I've been eating at Mamacita's restaurants for years now and when I began writing this piece couldn't even remember the owner and founder's name. Sherry found this link on the internet and it is so interesting and complete I'm going to post it word for word:

 

*********************

 

Mamacita’s Mexican Restaurant: Oh Mama!

Profile

By Kathryn Jones

Thursday, 24 January 2008

 

There are four Mamacita’s Mexican Restaurants in Texas, the largest of which seats 400 people.

Premier Business Partners:

DeCoty Coffee Co.

   

Known to most as simply “Hagi,” Hossein Hagigholam left Iran for the United States in 1976 with a dream to make it big in the land of opportunity.

 

His initial plan was to study civil engineering. But, as fate should have it, he now owns and operates four Mamacita’s Mexican Restaurants in Kerrville, Texas, with four other locations in Fredericksburg, New Braunfels, San Marcos and San Antonio, Texas. The smallest location seats 250 people and the largest seats 400 people.

 

In an interview with Food and Drink, Hagi reveals how he transitioned from a lonely dishwasher who could barely speak English to a successful entrepreneur with plans to turn his Tex-Mex restaurant into a nationally recognized franchise.

 

The ride has not been an easy one, he adds, but with a little faith and hard work, dreams really can come true.

 

Food and Drink: What brought you to the United States?

Hossein Hagigholam: From the time I was a boy, I wanted to come to America. Before the revolution in Iran, lots of Iranians came to the United States to become engineers and doctors, and then they went back home.

 

Without any knowledge of English, my first place to go was Houston. There was a school for English as a second language called ESL Houston.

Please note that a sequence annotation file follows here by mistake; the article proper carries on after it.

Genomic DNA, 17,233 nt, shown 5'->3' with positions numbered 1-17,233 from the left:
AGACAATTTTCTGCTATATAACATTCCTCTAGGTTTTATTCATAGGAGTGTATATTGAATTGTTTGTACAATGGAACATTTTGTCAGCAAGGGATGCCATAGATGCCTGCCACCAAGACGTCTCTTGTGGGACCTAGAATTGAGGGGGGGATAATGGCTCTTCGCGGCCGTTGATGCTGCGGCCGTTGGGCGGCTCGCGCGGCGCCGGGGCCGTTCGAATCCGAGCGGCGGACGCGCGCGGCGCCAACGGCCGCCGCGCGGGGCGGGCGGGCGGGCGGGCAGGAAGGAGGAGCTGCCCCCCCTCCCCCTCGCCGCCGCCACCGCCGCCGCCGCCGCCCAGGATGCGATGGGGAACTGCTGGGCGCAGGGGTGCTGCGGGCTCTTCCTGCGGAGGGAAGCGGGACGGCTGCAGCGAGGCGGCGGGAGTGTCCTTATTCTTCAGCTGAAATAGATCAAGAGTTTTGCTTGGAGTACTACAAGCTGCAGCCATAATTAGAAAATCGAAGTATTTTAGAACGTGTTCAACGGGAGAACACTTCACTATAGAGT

If there were 40 students, 35 of them were Iranians, so the teachers learned how to speak our language instead of us learning English.

 

I knew in order to make it in the United States I had to learn the language, so I researched which college in Texas had less Iranians. Shreiner College had only one Iranian student, so that’s how I ended up in Kerrville. While I studied, I found a job in the restaurants.

 

If you are a foreigner and don’t know any English, the only job you have is washing dishes. I later became a bus boy and then a waiter.

 

As a waiter, that’s when you really make it big. I was so happy about how much money I was making as a waiter that I took three jobs: the breakfast shift in one restaurant, the lunch shift in another and the dinner shift in the third.

 

I remember one time a customer asked me if we took Visa, and I thought they were asking me if I had a visa. I thought I was in trouble somehow, so I ran home as fast as I could.

 

My manager called me the next day and asked, “What happened?” I said, “Someone wanted me to show him my visa.” He said, “No, you idiot! They were asking you if we accept Visa – the credit card.”

 

FAD: I can see how you would feel anxious about that. In 1979, American hostages were taken at the embassy in Tehran and President Jimmy Carter called for all Iranian students in the U.S. whose visas had expired to leave the country by the spring of 1980. You must have been devastated.

HH: The world just shattered on me, because now I had to go back. I had learned English, started earning money and I was dating Ruth.

 

The only way I could stay in the country was if she married me, and she wouldn’t marry me. She said, “Look, I’m 20 and you’re 21. We’re young and you come from another country and my parents won’t let me.”